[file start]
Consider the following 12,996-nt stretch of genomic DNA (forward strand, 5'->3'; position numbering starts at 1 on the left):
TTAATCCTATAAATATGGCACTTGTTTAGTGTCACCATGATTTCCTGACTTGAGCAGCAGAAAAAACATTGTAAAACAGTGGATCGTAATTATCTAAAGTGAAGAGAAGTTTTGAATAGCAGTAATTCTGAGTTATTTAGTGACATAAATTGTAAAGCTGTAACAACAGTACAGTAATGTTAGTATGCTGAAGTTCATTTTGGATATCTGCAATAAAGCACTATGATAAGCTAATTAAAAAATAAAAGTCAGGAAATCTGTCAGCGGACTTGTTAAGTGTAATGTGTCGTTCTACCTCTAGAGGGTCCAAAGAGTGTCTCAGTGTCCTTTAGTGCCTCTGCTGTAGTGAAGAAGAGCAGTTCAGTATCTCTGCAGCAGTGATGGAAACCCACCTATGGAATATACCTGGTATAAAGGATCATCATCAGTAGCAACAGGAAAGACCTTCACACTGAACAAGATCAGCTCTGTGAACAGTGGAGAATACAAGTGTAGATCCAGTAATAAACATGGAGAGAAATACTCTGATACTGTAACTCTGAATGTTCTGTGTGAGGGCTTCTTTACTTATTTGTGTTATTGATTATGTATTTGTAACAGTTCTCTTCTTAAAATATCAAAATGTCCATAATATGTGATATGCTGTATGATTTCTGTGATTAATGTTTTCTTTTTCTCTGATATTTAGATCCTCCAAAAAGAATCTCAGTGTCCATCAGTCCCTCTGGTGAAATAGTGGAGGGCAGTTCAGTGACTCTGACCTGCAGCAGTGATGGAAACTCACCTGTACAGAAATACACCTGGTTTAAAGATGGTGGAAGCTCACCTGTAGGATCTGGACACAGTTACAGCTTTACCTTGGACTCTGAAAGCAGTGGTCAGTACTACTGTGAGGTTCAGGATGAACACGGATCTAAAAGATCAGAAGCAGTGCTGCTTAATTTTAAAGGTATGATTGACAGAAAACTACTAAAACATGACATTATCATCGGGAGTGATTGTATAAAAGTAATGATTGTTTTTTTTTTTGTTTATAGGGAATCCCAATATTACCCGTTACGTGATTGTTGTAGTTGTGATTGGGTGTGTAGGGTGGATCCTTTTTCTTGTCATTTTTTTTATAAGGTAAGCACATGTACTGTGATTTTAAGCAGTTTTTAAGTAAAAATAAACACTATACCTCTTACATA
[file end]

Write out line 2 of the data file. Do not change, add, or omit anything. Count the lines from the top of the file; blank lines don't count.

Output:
TTAATCCTATAAATATGGCACTTGTTTAGTGTCACCATGATTTCCTGACTTGAGCAGCAGAAAAAACATTGTAAAACAGTGGATCGTAATTATCTAAAGTGAAGAGAAGTTTTGAATAGCAGTAATTCTGAGTTATTTAGTGACATAAATTGTAAAGCTGTAACAACAGTACAGTAATGTTAGTATGCTGAAGTTCATTTTGGATATCTGCAATAAAGCACTATGATAAGCTAATTAAAAAATAAAAGTCAGGAAATCTGTCAGCGGACTTGTTAAGTGTAATGTGTCGTTCTACCTCTAGAGGGTCCAAAGAGTGTCTCAGTGTCCTTTAGTGCCTCTGCTGTAGTGAAGAAGAGCAGTTCAGTATCTCTGCAGCAGTGATGGAAACCCACCTATGGAATATACCTGGTATAAAGGATCATCATCAGTAGCAACAGGAAAGACCTTCACACTGAACAAGATCAGCTCTGTGAACAGTGGAGAATACAAGTGTAGATCCAGTAATAAACATGGAGAGAAATACTCTGATACTGTAACTCTGAATGTTCTGTGTGAGGGCTTCTTTACTTATTTGTGTTATTGATTATGTATTTGTAACAGTTCTCTTCTTAAAATATCAAAATGTCCATAATATGTGATATGCTGTATGATTTCTGTGATTAATGTTTTCTTTTTCTCTGATATTTAGATCCTCCAAAAAGAATCTCAGTGTCCATCAGTCCCTCTGGTGAAATAGTGGAGGGCAGTTCAGTGACTCTGACCTGCAGCAGTGATGGAAACTCACCTGTACAGAAATACACCTGGTTTAAAGATGGTGGAAGCTCACCTGTAGGATCTGGACACAGTTACAGCTTTACCTTGGACTCTGAAAGCAGTGGTCAGTACTACTGTGAGGTTCAGGATGAACACGGATCTAAAAGATCAGAAGCAGTGCTGCTTAATTTTAAAGGTATGATTGACAGAAAACTACTAAAACATGACATTATCATCGGGAGTGATTGTATAAAAGTAATGATTGTTTTTTTTTTTGTTTATAGGGAATCCCAATATTACCCGTTACGTGATTGTTGTAGTTGTGATTGGGTGTGTAGGGTGGATCCTTTTTCTTGTCATTTTTTTTATAAGGTAAGCACATGTACTGTGATTTTAAGCAGTTTTTAAGTAAAAATAAACACTATACCTCTTACATA